Just my duex centavos....
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Old 02-07-2006, 05:51 AM
  #133  
rahtware
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Originally Posted by Don Sims View Post
Larry,
I was anti AMA for the first several years of flying that I did. We live in a totally rural area, and I felt it was a total waste of money paying the AMA to fly. I've got my own runway, fly over my own land, am surrounded by several thousand acres of farm land, and had no need for insurance. Then I made two discoveries. one was Flyins, the other was when I traveled if I wanted to fly, I needed an AMA card at most any field that I asked to fly at as well as several city parks.

The AMA is really trying to cater to the death to slimers crowd. I wish they would have a no mag membership option but the past year has had several excellent article in the AMA mag on lectrics.

Just my duex centavos....
That suggestion has been made from before I joined in the 80s... And actually, I like the Mag. My problem is with, as you mentioned, the AMA/fuel “friendship.” And it just isn't fuelies, but the BIIIIIIIGG ARF fuelies.

Debbie, I'm not talking about the big jets as that group of fliers still has a high percentage of guys that are responsible... My problem is more with the guys that show up at the field with the giant RTF, 1/3 scale, multi thousand dollar, but no time or talent invested, first time flying RUDDY beginner... Or worse yet the same guy after he learns to actually fly the darn thing (or forth one) and then “knows more then”, anyone with less of a plane… and treats them as less of a flyer/person!

Heck, I almost got run over by a C-Eagle, with a chain saw in the nose… that was being flown, by a rank beginner… and the club “AMA” instructor! And, they (and the rest of the big plane flyers) were more worried about the darn plane then those of us who had to jump out of the way… and the car that it hit! So, yes I would rather fly my 10 oz Pico T-Moth in a school yard after hours then put up with all the garbage that has become “organized” RC.
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Old 02-07-2006, 06:37 AM
  #134  
Geoff_Gino
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Another 2 cents worth.

Count yourselves lucky, those of you who belong to the AMA. From what I can gather, and I stand corrected, if you are a AMA member it would seem that your insurance covers you for Public Liability no matter where you fly.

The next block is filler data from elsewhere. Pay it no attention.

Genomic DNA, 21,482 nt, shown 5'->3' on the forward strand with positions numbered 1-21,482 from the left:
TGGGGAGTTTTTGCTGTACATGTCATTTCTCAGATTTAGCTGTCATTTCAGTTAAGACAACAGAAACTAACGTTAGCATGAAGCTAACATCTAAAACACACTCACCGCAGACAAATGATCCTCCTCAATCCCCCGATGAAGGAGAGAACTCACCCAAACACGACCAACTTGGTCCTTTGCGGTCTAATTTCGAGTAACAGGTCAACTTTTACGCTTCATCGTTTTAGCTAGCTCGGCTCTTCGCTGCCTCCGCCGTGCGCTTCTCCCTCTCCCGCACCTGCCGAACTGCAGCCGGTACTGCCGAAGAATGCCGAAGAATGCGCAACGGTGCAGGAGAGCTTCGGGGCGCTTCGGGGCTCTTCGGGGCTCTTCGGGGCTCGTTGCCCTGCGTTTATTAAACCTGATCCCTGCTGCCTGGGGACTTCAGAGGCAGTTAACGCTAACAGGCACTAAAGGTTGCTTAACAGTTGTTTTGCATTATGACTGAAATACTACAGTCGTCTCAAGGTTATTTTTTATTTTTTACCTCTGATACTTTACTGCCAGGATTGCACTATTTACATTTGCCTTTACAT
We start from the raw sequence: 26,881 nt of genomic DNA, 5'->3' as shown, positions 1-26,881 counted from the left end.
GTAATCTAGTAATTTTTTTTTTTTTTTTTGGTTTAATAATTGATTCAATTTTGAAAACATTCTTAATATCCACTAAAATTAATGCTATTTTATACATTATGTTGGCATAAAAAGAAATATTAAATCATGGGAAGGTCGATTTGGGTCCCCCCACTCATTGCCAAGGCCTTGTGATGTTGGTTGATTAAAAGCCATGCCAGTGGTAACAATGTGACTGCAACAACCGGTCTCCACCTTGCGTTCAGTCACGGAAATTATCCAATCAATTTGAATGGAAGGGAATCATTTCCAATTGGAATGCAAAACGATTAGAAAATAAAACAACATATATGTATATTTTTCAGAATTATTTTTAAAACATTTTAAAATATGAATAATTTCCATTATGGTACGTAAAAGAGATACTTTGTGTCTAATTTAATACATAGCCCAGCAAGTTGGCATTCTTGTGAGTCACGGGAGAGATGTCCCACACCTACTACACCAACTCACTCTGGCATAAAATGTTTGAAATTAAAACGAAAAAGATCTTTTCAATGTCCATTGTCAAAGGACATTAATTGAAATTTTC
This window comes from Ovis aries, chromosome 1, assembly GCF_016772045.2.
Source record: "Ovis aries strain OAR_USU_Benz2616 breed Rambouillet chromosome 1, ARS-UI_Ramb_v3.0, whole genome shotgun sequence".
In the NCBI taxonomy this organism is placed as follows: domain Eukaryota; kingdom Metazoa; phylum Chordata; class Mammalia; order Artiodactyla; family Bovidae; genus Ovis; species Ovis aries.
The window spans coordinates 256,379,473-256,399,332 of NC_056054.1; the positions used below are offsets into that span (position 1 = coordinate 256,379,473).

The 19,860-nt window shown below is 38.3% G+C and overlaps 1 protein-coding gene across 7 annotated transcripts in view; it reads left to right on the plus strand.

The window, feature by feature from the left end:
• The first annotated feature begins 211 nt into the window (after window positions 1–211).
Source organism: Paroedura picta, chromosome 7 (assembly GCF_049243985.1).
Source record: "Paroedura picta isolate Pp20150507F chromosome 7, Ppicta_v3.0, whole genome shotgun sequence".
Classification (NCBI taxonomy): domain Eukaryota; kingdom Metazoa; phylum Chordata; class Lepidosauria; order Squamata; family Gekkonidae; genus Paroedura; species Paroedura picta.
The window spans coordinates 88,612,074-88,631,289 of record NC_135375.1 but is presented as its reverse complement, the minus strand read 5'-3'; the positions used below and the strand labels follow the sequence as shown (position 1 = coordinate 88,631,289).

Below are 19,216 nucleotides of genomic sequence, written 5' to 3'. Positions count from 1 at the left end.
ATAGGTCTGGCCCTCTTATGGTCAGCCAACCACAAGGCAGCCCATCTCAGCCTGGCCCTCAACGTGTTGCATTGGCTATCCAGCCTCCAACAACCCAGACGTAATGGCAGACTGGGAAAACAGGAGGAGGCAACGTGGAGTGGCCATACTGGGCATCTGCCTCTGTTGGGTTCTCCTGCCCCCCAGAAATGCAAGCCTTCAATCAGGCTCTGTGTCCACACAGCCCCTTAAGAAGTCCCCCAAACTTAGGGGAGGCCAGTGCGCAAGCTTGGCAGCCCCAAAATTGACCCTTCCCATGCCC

Not so in South Africa. You need to be a fully paid up member, flying from a registered field, belong to a registered club and have a certificate of compentency from the controlling authority, namely SAMAA which costs us about $70-00 per year.
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Old 02-07-2006, 02:16 PM
  #135  
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Originally Posted by rahtware View Post
That suggestion has been made from before I joined in the 80s... And actually, I like the Mag. My problem is with, as you mentioned, the AMA/fuel “friendship.” And it just isn't fuelies, but the BIIIIIIIGG ARF fuelies.
I must belong to a different AMA. I have only been flying for 3 years so maybe it was different WAY BACK THEN!

The magazine is chock full of articles on electrics. My club doesn't even fly fuel planes. There are several Electric clubs in my area that "allow" fuel and some that are only electric.

It seems that many people confuse the attituedes of the local club with the attitudes of the AMA as a whole. Local clubs are the front line arm of the AMA, but like any other association, each club has its own character.

If you don't like the clubs in your area, start your own. It is actually quite easy.

However I understand that clubs are not for everyone.
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Old 02-16-2006, 01:35 AM
  #136  
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[quote=helo-watt;39437]Well guys (and girls, Deb) all that banter about clubs was really informative. There are two clubs in my area that I know of. Both are rather "clicky, and neither of them is very receptive to the thought of us electric flyers bringing our "toy airplanes" around. I went to the clubs on two occasions: Once with help for helis, and once for help with planes. I tried to join both times. Once I was met with the response, "We don't do electrics here. Come back when you have a real plane."


real plane?
http://www.farfromglory.com/b52.htm

Tell them
I would but you'll need a bigger runway..................
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Old 02-16-2006, 01:52 AM
  #137  
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I am not sure where you live or how much flat ideal spots you may have but I would go find a spot and start my own club. This is one thing I can guarentee....... the entire club does not feel that way and there are probably some there that wish other would just "get over it" and progress.

That mentality is well outdated. Especially with motors that perform every bit as good as any of the glow out there. I will and would put up an E-Flite 46 against a ThunderTiger Pro 46 same plane and test the theory. I think, if it's predominatly a male club, you will find that noise is what make young people happy and old people cranky.

At least that is the case around here. And the older I get the more I appreciate that.

I'm bad. But if I can fly my electric on Sunday's without complaint, performing as well or perhaps even better than my counterpart glow sitting waiting until 1 pm to start up them I will be the one smiling.

Of course my opinion has gotten me into a lot of trouble but I usually don't back down to trouble.

Progress or be left behind. Clubs that prescribe to glow only will be left behind. The increasing cost of fuel and shipping will start to eat away at those and when the battery cost start to come down for reliable batteries then so will the electric acceptance grow. It's checks and balances.

Whew. Vented. Sorry.